Jodie BurrageBritish Tennis Player
Jodie Burrage is a British tennis player. She has won four ITF level singles titles and five ITF level doubles titles.
• Date of birth: 28 May 1999
• Age: 24 years old
• Place of birth: Kingston upon Thames, London
• Residence: London, UK
• Country (sports): Great Britain
• Height: 175cm / 5ft 9ins
• Plays: Right-handed
• Career Prize Money: US$ 250,284
Born in London in 1999 into a tennis-loving family, Jodie began playing the sport with her family when she was growing up.
Jodie struggled with a string of ankle injuries early on in her career, and she had to undergo three operations that left her questioning whether she would be able to play professional tennis again.
Burrage recorded the biggest win of her career in June 2022, when she beat top seed Paula Badosa to reach the last 16 of the Eastbourne international.
The 24-year-old has been backed by the Lawn Tennis Association’s Pro Scholarship Programme, which is the highest level of support offered to developing players under 24 with the best chance of reaching the top 100 in the ATP or WTA singles rankings.
So, what do we know about Jodie’s journey to becoming the promising tennis player she is today? This is her story.
Early Life, Parents And Upbringing
Jodie Burrage (full name: Jodie Anna Burrage) was born on 28 May 1999 in Kingston upon Thames in London to parents Yvonne and Chris Burrage. She has three brothers – Zach, Ben and Seb.
Her mother Yvonne used to play tennis and she began hitting with her family when she was growing up.
Burrage was billed as one of the rising stars of British tennis when she was a teenager but a string of injury issues hampered her progress.
After having three separate ankle operations, Burrage was backed by the Lawn Tennis Association’s Pro Scholarship Programme, following in the footsteps of fellow Brits Katie Boulter and Harriet Dart.
Rise Up The Rankings
Burrage made her WTA Tour main-draw debut in doubles at the 2020 Linz Open, held in November of that year, where she received a wildcard into the doubles tournament and partnered Sabine Lisicki.
She made her WTA Tour main-draw singles debut at the Abu Dhabi Open held in January 2021. She lost in three sets to fellow Brit Heather Watson in the round of 64.
Jodie then made her main-draw grand slam debut at Wimbledon in 2021 when she was awarded a wildcard. She lost to Lauren Davis, of the United States in straight sets.
Burrage enjoyed an impressive start to the 2022 grass court season, first reaching the round of 16 at the Nottingham Open, and then reaching the final of the Ilkley Trophy, where she lost to world number 98 Dalma Galfi in three sets.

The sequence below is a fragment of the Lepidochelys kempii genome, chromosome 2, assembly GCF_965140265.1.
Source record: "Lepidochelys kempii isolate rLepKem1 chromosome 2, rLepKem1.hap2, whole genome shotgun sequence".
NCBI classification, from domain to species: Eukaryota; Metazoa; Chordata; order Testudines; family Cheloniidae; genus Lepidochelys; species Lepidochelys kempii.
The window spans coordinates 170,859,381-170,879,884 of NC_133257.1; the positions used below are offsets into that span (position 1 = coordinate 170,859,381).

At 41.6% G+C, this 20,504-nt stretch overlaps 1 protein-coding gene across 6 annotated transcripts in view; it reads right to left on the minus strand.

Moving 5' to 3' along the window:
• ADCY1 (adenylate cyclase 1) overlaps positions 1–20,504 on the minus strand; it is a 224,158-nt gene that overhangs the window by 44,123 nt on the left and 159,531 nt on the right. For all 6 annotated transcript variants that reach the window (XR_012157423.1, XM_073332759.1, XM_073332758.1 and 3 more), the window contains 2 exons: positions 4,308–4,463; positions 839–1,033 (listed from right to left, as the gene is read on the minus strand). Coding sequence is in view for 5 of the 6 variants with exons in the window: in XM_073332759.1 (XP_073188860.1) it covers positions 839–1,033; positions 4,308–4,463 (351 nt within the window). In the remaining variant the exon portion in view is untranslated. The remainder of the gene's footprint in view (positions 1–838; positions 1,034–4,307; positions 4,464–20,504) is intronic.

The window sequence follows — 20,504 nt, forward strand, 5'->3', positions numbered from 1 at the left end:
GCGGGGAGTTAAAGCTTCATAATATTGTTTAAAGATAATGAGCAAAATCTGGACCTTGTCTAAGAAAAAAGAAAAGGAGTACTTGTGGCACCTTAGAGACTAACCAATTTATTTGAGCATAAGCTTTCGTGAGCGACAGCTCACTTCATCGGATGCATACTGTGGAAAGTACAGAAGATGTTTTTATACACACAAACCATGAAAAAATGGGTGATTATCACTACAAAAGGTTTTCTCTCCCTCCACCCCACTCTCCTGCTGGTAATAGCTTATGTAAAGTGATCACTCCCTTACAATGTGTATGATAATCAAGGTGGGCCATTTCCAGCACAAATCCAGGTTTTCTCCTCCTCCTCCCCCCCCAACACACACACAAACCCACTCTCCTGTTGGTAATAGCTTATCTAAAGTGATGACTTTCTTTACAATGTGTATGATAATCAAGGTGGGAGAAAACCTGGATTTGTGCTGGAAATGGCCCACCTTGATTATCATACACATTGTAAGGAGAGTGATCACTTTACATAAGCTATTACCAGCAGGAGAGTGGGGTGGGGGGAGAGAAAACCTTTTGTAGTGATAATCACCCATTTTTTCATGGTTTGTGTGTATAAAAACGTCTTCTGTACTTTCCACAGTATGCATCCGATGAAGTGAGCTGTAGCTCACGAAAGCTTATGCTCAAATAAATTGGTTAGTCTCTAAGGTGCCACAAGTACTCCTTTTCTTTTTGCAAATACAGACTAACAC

She then recorded the biggest win of her career at that point by beating top seed Paula Badosa in straight sets 6-4, 6-3 in the round of 32 at the Eastbourne International.
“I’m not sure I have the words to describe how I feel right now,” Burrage said after defeating Badosa, who was ranked as the world number four at the time.
“I’m just over the moon with that win and with how I’ve been playing and handled myself on court. I can’t really believe it so I’m trying to let it sink in a little bit.
“The last few weeks for me have been amazing. I’ve got so much confidence at the moment and I’m loving every single bit of it. I’ve had loads of opportunities thanks to the LTA to play at these events and I’m showing what I can do at the moment.”
She lost to Brazil’s Beatriz Haddad Maia in the last 16 at the Eastbourne International, but her run still propelled her to a then-career-high ranking of 169 in the world.
Earnings And Prize Money
Burrage has earned a total of $250,284 in prize money for both singles and doubles during her career, as of June 2022.
Burrage has sponsorship deals with Adidas and Wilson.
Life Away From The Court
Burrage began dating her boyfriend, rugby union player Ben White, after she liked one of his photos on Instagram and they began chatting.
Speaking in an interview with Sky Sports back in 2020, Burrage revealed that the fact that the couple are both professional athletes has helped them to form a supportive relationship.
“It obviously helps that he’s in a sporting background, so he knows what it’s like,” said Burrage. “I think if he wasn’t in that sporting background, he wouldn’t understand what it’s like to have your sport taken away from you and not being able to compete, so he was really supportive.”
What Have Others Said?
Andy Murray, speaking about Burrage in 2020: “I don’t know her that well. I know her coaches pretty well and I know that she is a hard worker from speaking to them. She has had a number of injuries over the last few years. I’ve been really impressed with her. First of all, she is really nice, friendly and great to be around. In the matches, she played really well against Jo yesterday, at a really good level.
“I think she’s got a brilliant backhand, she serves well and she returned really well in the doubles today. I’m sure she has certainly not maxed out in terms of her ranking. I haven’t seen her competing enough to say she is a top 50 or top 100 player but I definitely think she has got a way to go in terms of her ranking. I don’t think she is at her highest level yet. With all the injuries she has had and also the way she has played the last few days, she obviously plays very well.”
Iain Bates, LTA head of women’s tennis, speaking about Burrage back in 2020: “Jodie has made good progress in recent years and is deserving of her place on the Pro Scholarship Programme, which provides a range of support for our best developing players during the early stages of their pro careers.
“She is one of a number of good young players currently on the PSP and at the earlier stages of our player pathway who, along with our support, will hopefully be able to progress into the top 100 and beyond.”